Robert Fripp and Toyah Willcox share kitchen top rendition of The Stranglers’ ‘Peaches’

It's all peachy for the kitchen duo this week

King Crimson founder Robert Fripp and his wife, singer Toyah Willcox, have shared a cover of The Stranglers‘ ‘Peaches’ – watch it below.

The pair launched their Sunday Lunch video series last year, sharing renditions of songs by Nirvana, David Bowie, Metallica, Billy Idol, The Rolling Stones, Shirley Bassey, Judas Priest, The ProdigyGuns N’ RosesAlice Cooper and more through Willcox’s YouTube channel.

Last week, the pair performed a version of Right Said Fred’s ‘I’m Too Sexy’, with Fripp delivering the performance from their kitchen table as Willcox looked up at him.

Advertisement

This week’s kitchen cover sees the couple take on The Stranglers’ ‘Peaches’, taken from the band’s 1977 debut album ‘Rattus Norvegicus’, with Fripp once again performing from their dining table. Willcox can be seen stirring a mixing bowl as she sings along.

“Well the tables have turned again and Robert’s back on the table…… and everything is just Peachy!” Willcox captioned the new video.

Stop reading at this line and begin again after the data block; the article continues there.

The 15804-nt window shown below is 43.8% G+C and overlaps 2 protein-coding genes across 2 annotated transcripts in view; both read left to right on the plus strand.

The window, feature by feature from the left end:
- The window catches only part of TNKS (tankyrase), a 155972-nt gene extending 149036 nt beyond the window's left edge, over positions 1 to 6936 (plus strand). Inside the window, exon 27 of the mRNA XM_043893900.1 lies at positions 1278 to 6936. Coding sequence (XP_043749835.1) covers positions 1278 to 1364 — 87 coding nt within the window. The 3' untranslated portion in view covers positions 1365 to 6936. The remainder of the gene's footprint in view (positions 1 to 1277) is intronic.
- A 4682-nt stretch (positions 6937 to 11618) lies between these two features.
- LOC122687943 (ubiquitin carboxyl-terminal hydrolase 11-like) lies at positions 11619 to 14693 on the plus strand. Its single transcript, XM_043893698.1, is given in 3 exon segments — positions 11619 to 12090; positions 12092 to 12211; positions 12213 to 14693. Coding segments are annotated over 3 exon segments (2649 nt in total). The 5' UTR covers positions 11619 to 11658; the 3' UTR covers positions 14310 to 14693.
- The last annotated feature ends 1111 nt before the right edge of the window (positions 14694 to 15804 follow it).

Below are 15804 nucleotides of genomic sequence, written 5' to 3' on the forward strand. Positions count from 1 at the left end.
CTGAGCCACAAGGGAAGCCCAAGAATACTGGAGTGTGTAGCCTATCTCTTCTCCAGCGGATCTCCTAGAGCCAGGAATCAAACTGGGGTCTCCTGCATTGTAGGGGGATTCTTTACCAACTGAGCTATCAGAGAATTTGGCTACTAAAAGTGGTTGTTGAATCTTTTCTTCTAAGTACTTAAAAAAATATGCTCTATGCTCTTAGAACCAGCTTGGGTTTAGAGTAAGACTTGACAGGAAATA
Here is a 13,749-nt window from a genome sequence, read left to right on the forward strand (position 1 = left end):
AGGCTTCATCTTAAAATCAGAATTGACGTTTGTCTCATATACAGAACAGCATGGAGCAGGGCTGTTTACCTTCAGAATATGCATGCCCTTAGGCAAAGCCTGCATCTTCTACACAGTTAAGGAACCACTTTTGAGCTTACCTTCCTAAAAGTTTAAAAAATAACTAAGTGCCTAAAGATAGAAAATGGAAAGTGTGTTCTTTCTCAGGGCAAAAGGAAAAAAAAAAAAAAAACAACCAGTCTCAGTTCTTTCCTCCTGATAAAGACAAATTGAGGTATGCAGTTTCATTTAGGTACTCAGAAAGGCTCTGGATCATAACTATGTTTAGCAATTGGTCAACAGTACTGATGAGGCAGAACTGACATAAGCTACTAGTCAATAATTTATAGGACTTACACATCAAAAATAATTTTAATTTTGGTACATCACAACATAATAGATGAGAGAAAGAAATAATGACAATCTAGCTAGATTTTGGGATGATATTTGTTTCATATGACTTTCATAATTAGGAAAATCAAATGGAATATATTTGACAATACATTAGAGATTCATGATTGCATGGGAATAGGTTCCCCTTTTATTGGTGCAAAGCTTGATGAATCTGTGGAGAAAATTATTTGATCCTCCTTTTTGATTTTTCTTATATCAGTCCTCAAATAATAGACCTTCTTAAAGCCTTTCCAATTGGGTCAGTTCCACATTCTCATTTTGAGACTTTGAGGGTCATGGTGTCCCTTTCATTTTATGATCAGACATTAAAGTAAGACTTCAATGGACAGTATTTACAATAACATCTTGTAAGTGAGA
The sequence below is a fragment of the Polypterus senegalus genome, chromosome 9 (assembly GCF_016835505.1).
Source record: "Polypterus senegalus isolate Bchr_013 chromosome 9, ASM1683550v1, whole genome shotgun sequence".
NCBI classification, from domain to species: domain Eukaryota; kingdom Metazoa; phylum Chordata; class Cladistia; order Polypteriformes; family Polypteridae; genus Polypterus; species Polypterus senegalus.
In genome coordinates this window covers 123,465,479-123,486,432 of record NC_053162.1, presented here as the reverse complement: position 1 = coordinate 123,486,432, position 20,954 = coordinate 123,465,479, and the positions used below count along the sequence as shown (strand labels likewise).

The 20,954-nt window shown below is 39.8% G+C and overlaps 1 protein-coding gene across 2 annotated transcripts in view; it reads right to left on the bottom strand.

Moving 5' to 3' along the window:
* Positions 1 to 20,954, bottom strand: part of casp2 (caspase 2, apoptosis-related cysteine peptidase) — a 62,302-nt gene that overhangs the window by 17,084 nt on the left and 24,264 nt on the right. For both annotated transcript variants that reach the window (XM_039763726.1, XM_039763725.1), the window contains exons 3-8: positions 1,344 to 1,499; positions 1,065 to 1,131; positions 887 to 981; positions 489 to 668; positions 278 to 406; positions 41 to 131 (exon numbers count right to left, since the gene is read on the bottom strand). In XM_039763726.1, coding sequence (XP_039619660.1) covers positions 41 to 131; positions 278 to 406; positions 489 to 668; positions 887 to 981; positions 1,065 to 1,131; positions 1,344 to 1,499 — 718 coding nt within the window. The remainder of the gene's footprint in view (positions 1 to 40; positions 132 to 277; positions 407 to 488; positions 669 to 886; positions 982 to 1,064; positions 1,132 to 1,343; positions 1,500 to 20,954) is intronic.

You can watch their latest cover below:

Willcox revealed in February that her Sunday Lockdown Lunch video series started because her husband, King Crimson‘s Robert Fripp, was having withdrawals from performing.

Last month, Willcox released her 16th studio album ‘Posh Pop’, which she previewed with the single ‘Levitate’ featuring Simon Darlow and Bobby Willcox.

Advertisement

Discussing the album in a recent interview with NME, Willcox explained how it came about. “When COVID stopped everything last year, it allowed me to concentrate on writing and recording the next album,” she said. “We recorded in Simon’s outdoor studio with just him, my husband and I.

“‘Posh Pop’ was a magical experience created out of the need and ability to make contact with our fans in a heartfelt way. Also the terrifying distance between those who run the world and those on the ground inspired my writing.

She added: “Working with Fripp in the studio, we just handed him the chord charts the day before and said: ‘We want you to come in and improvise and that’s what we’ll use’. It was spontaneous.”

Advertisement
Advertisement